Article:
Comments [חדש]
David   שבת, 24/06/2006 שעה 6:53
A related topic which I think is far more important is planning the way you die. Too many people (especially in poor and troubled societies like ours in comparison to first world countries) pass away in an unnecessarily prolonged and unpleasant manner. Sadly, in Israeli society there is no open and honest discussion of extreme pain relief methods (for instance, using addictive drugs), physical and social support for suicide under certain conditions, euthanasia and the like. It seems to me that it is exactly people like you (secular, educated, opinionated, involved in politics to some extent, related to the media, publishing under various platforms, etc.) who should try to get such a discussion going.

As for the article itself:

* ''הנצחה'' ו -''המוות הוא עניין סופי למדי''
No disrespect intended, but the concept of leaving an immortal legacy by means of designing the right kind of tomb seems a bit far fetched. For one, graves do not last forever. How many 500 years old graves are there? 1000 years old? (It would be a curious exercise to plot the percentage of surviving graves as a function of time, perhaps in more stable regions than our own, and get an empirical idea of the grave “life time”, so to speak). Second, what in fact is the importance of having your gravestone around for, say, 300 years or so? Third, even if a tomb stands undisturbed it is hardly an indication that the man who owned the remains under it is remembered. Ask yourself how many intact graves of members of your extended family are there in Israel, how many do you visit (say - yearly), how much you know about the deceased, etc. Also, how much do you know about members of your family that died a natural death in the 19th century? 18th century? The vast majority of people are mostly forgotten (or forgotten by most) shortly after their demise, and definitely more so as time goes by. Moreover, the individuals who are remembered for extended periods of time have often lead an extraordinary life prior to their demise rather than just made arrangements for a well planned funeral. I guess my question is how does a man who is generally not superstitious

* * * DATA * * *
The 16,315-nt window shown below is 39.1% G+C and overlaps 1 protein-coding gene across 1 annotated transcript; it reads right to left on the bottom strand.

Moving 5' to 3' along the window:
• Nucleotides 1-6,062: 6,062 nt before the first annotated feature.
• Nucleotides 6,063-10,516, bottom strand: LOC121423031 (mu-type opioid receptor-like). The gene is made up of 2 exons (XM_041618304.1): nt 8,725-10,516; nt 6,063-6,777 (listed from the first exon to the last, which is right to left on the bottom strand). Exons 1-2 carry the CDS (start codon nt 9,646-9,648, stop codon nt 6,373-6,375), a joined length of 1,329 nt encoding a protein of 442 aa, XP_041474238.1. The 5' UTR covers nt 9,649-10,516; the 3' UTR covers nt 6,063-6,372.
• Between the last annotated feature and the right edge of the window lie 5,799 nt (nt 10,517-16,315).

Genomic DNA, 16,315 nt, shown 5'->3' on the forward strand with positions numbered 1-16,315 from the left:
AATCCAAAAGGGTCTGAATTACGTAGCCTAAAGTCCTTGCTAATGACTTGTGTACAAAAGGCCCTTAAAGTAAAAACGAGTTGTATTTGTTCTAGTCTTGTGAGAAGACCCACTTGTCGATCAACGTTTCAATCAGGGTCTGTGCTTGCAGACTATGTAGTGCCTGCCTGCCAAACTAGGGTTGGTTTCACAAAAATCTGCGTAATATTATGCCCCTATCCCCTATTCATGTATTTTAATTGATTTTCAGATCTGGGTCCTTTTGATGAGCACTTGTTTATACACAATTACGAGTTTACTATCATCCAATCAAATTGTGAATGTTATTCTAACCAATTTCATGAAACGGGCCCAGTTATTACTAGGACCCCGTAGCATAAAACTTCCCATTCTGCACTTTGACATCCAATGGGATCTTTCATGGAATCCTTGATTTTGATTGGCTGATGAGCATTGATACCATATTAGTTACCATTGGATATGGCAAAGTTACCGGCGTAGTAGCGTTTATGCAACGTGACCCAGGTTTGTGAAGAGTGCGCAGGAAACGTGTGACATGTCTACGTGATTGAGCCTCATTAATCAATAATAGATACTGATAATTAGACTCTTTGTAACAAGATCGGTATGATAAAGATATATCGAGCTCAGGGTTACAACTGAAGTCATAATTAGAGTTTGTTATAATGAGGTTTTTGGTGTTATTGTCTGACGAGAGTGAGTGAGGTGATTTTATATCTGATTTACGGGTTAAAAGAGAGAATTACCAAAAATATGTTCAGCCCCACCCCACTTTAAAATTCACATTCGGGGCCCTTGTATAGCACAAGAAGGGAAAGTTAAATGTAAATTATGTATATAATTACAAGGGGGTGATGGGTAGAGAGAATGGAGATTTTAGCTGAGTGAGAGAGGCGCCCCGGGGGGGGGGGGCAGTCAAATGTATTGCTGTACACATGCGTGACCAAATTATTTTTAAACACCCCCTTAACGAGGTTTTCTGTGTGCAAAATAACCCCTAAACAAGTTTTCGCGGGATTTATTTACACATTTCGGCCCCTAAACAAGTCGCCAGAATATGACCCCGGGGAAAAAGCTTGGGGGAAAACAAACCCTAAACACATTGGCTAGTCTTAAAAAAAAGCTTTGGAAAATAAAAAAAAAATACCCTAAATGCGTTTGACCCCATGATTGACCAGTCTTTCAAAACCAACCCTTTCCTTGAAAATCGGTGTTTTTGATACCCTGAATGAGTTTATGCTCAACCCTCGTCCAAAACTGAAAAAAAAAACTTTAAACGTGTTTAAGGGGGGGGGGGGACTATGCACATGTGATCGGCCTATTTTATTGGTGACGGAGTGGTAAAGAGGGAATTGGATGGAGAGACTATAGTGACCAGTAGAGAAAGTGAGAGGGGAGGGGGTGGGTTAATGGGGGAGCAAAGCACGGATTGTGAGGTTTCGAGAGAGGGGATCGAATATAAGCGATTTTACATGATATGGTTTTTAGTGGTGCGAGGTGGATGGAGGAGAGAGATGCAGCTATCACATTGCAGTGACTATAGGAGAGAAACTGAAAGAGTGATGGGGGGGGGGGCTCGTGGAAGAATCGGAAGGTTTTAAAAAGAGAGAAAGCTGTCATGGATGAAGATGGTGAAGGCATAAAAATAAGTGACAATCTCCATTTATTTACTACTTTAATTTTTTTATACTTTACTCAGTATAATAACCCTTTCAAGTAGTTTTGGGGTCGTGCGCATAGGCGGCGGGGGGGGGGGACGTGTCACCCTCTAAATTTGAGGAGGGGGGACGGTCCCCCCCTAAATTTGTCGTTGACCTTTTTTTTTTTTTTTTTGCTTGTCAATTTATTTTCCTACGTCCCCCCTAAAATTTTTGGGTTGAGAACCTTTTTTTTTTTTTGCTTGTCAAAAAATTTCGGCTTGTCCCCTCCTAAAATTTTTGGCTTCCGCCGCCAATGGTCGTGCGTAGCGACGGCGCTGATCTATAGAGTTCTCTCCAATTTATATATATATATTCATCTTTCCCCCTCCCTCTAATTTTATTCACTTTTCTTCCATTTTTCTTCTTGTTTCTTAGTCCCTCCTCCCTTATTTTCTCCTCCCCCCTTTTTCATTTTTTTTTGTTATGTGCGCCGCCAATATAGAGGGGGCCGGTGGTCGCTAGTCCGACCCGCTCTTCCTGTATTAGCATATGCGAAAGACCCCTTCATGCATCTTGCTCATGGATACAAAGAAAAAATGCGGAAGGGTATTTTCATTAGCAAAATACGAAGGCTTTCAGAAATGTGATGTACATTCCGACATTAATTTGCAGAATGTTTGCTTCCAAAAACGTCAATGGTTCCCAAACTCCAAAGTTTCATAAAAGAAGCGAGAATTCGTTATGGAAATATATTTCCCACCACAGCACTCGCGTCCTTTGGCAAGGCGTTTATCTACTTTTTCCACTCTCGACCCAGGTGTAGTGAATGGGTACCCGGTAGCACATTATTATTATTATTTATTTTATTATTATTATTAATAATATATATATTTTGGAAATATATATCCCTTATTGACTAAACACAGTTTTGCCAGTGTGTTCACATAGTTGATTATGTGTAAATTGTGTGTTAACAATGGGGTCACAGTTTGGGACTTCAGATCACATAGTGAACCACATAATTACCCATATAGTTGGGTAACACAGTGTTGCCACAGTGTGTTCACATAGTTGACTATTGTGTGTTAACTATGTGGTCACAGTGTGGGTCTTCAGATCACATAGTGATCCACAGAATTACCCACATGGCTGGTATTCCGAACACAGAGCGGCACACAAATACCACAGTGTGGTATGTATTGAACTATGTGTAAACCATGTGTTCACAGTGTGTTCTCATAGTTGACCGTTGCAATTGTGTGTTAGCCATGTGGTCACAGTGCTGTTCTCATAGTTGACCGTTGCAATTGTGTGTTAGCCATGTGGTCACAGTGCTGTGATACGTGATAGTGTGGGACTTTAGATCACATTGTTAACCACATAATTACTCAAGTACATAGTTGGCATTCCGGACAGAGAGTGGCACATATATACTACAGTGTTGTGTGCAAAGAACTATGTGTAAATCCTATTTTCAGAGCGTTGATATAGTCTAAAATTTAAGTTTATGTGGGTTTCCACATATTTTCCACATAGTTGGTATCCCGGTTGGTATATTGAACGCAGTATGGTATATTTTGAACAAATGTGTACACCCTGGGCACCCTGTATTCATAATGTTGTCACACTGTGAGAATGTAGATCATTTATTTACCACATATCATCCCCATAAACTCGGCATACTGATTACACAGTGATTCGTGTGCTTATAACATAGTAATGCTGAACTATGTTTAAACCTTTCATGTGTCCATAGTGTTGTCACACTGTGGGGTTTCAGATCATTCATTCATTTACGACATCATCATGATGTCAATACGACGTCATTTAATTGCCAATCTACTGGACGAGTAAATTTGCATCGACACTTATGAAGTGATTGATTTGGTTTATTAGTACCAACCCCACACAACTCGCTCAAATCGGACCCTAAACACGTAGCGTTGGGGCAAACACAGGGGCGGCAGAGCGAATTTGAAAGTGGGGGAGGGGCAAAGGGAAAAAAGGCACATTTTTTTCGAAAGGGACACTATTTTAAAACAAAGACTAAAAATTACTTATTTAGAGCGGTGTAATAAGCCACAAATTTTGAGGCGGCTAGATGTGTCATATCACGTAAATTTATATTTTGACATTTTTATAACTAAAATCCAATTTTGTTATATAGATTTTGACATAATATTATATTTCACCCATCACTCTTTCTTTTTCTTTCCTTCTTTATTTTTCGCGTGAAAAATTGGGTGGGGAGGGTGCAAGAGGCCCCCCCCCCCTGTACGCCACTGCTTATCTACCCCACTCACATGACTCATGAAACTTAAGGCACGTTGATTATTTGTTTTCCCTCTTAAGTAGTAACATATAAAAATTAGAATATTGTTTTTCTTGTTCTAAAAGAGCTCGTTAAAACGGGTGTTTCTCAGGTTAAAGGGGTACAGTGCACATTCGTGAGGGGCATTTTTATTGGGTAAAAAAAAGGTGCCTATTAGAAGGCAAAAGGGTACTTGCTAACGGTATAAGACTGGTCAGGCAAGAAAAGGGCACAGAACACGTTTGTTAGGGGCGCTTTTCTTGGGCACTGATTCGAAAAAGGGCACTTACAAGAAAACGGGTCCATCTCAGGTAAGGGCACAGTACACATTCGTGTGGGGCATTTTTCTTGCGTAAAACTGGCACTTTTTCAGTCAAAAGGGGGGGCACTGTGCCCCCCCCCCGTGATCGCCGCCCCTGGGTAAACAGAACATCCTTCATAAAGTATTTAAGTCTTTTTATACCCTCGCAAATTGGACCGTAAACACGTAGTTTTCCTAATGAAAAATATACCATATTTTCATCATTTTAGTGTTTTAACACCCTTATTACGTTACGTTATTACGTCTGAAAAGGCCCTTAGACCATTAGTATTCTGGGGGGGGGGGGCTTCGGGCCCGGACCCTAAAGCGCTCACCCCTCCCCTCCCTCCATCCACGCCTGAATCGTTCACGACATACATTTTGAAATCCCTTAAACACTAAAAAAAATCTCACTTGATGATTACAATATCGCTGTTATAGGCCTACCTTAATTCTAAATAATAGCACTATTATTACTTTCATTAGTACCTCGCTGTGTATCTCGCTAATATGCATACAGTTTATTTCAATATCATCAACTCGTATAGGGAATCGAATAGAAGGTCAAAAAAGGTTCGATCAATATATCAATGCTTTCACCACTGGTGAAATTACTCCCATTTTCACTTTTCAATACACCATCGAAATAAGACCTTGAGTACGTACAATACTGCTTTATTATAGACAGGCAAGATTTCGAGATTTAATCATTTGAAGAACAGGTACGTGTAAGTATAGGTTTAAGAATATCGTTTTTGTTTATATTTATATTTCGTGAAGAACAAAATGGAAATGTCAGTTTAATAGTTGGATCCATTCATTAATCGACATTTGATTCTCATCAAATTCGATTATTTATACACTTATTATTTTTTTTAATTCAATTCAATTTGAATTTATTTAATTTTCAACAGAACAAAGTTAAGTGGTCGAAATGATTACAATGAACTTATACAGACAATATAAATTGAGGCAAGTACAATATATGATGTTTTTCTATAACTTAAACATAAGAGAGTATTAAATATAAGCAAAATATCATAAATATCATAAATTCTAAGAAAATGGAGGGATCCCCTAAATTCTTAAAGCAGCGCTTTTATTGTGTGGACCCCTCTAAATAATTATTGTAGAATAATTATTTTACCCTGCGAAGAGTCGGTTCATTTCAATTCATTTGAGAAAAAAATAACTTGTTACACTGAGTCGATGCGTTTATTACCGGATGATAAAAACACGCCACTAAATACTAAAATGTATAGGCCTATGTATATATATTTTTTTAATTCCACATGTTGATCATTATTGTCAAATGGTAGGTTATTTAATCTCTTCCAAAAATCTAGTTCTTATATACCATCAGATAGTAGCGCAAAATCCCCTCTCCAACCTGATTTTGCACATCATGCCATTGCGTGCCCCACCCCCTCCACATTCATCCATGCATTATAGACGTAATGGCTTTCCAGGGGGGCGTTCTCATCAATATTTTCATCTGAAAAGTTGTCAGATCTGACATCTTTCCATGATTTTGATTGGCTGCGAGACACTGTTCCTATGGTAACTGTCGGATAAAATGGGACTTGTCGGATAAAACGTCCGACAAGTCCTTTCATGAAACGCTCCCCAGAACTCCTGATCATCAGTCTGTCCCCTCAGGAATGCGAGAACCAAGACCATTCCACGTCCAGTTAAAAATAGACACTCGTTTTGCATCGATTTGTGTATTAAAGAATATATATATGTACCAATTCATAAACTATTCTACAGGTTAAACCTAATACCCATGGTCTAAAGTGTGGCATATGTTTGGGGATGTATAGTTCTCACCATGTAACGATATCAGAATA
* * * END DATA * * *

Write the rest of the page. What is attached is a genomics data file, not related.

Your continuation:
(''המוות הוא עניין סופי למדי'')
gets to believe in a concept such as
“הנצחה”?

* ''מדוע לא לקבוע את סדרי לווייתך כבר בחייך ולמנוע בכך סדרים שלא היו לטעמך לו הייתה מתבקש לשקול אותם עוד בהיותך בחיים? יש בכך היגיון...''
It seems to me that for most individuals a funeral is one of the last opportunities to send a message to your living friends and relatives (who will most likely disregard it as they did when the you were alive, but it didn’t stop you then either). I would argue that the logic of planning a funeral starts with the little preacher inside you.
As for
“הנצחה”
or “a symbolic attempt to control death (?!)” –
I attribute them to different degrees of vanity and superstition rather than to good reasoning. Again, no disrespect intended.

* ''ובכל זאת, אם אפשר הייתי רוצה שיהיה זה אתר מוריק ומדושא''
As to the proper way to dispose of ones remains – here there is plenty of logic to be applied. There are environmental considerations regarding land and energy conservation, there are the feelings of surviving relatives to consider etc. A statement of sorts could be made (even if not remembered thereafter) by arranging the return of dust to dust in a fashion compatible with your style of living. It could be argued that a burial in a lush garden is perhaps not the most polite and considerate act as far as the needs of future generations are concerned.
At least outside of Alaska.
I don't want this last point to appear as a definite statement. It is just mentioned as another side in the discussion.

Oh, and welcome back.